Stoops declined to reveal what changes the Sooners were considering — “That wouldn’t be very wise of me,” he said — but he did say that poor tackling hasn’t been an issue for his team for much of the season. He defended free safety Tony Jefferson, who took much of the blame for what happened at West Virginia.

“We’re asking them a little bit too much sometimes to make some tackles in some areas where it’s pretty difficult,” Stoops said of his defensive backs. “So that’s where we’ve got to make some adjustments, in how we’re playing some of our guys up front in front of them, too. We’ve got our hand in it as coaches, too, to try and make some adjustments to give those guys a fair opportunity, too.

“He’s being a little too hard on himself. It’s a little bit of, there are some plays he probably could of made, but there are some, too, that are pretty tough with the guys we had out there.”

On the positive side for the Sooners, they also had a record-setting offensive outing. Jones completed 38 of 51 passes for a school-record 554 yards and he tied his own school mark by throwing six touchdown passes, the last to Kenny Stills with 24 seconds left.

Jones, named Monday as the Big 12’s offensive player of the week, has 15,624 career passing yards and needs 170 more to pass Graham Harrell of Texas Tech as the Big 12’s leader in that category. King praised Jones and the Oklahoma offense for making sure the Sooners won.

“At the end of the day, that’s the most important thing, walking out of that stadium with a win instead of a loss,” King said. “We’d be sitting here at 7-3 instead of 8-2. I’m proud of the way we kept fighting all year. Last year when we had the same situation (against Baylor), we didn’t come out in the winning end of it. This year, we found a way to win. Our offense just kept coming and bailed us out of the game and scored one more point and made one more play.”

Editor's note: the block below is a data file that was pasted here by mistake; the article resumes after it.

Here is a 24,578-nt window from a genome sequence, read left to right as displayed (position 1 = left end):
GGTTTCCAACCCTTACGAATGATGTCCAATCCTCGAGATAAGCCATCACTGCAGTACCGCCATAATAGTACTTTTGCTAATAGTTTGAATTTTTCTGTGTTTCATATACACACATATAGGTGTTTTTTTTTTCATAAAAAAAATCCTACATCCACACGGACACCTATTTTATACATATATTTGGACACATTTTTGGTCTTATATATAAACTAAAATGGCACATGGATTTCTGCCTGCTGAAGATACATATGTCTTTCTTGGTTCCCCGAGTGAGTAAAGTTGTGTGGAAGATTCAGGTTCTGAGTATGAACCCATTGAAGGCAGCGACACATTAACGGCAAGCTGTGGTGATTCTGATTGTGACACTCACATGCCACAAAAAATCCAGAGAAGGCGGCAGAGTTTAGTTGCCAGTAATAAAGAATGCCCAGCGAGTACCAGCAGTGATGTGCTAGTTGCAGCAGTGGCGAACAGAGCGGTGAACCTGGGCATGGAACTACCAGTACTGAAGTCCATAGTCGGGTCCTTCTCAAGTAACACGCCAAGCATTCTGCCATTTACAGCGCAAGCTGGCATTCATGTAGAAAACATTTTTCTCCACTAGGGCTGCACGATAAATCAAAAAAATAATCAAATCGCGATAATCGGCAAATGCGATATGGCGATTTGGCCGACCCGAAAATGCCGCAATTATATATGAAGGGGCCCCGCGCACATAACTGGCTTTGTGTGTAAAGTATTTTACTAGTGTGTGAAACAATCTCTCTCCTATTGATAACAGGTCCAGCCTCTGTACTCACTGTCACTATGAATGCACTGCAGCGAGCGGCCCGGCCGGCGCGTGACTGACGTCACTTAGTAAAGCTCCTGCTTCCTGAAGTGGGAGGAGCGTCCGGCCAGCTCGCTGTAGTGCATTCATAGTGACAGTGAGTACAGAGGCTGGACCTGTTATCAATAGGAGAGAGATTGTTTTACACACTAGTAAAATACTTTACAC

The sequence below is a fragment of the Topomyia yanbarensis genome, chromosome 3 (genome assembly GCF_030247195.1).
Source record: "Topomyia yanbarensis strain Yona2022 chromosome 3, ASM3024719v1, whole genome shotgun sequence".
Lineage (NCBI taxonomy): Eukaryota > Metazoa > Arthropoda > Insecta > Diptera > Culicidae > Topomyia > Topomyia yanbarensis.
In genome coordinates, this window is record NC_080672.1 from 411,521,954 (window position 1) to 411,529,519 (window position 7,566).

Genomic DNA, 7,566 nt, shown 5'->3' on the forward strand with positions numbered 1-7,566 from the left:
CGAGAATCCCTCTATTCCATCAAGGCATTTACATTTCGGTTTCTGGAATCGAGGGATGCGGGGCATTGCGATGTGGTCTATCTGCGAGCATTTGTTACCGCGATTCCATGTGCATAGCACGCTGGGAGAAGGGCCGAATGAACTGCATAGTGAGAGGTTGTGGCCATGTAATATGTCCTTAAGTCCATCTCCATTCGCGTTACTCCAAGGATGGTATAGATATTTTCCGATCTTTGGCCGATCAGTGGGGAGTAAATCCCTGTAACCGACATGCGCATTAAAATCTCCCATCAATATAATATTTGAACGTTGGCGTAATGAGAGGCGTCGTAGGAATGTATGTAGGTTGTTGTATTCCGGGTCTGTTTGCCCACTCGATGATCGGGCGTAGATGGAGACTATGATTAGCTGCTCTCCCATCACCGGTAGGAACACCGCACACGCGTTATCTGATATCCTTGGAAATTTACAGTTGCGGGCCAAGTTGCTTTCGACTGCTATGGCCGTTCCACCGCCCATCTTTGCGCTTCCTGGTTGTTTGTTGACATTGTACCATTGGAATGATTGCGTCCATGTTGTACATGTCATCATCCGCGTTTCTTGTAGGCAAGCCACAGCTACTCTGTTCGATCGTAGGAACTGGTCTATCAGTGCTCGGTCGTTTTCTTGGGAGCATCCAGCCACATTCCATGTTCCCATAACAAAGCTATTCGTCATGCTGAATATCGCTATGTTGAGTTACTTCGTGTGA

Notes: Stoops says offensive lineman Daryl Williams is lost for the rest of the season because of a knee injury. Williams suffered a sprained medial collateral ligament against West Virginia, but Stoops says he should be able to return for the Sooners’ bowl game. Stoops says Oklahoma will decide during the week how to juggle the lineup to account for Williams’ absence.

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Poll

Do you think "blue laws" related to Sunday alcohol sales in Oklahoma should be relaxed? Choose the option that most closely reflects your opinion.

Alcoholic drinks should be sold Sundays in restaurants and bars, and liquor stores should be open.
Alcoholic drinks should be sold Sundays in restaurants and bars only; liquor stores should stay closed.
Liquor stores should be open Sundays, but drinks should not be served anywhere on Sundays.
The law should remain as it is now; liquor stores should be closed, and drinks should be served on Sundays according to county option.
No alcohol should be sold or served publicly on Sundays.
Undecided.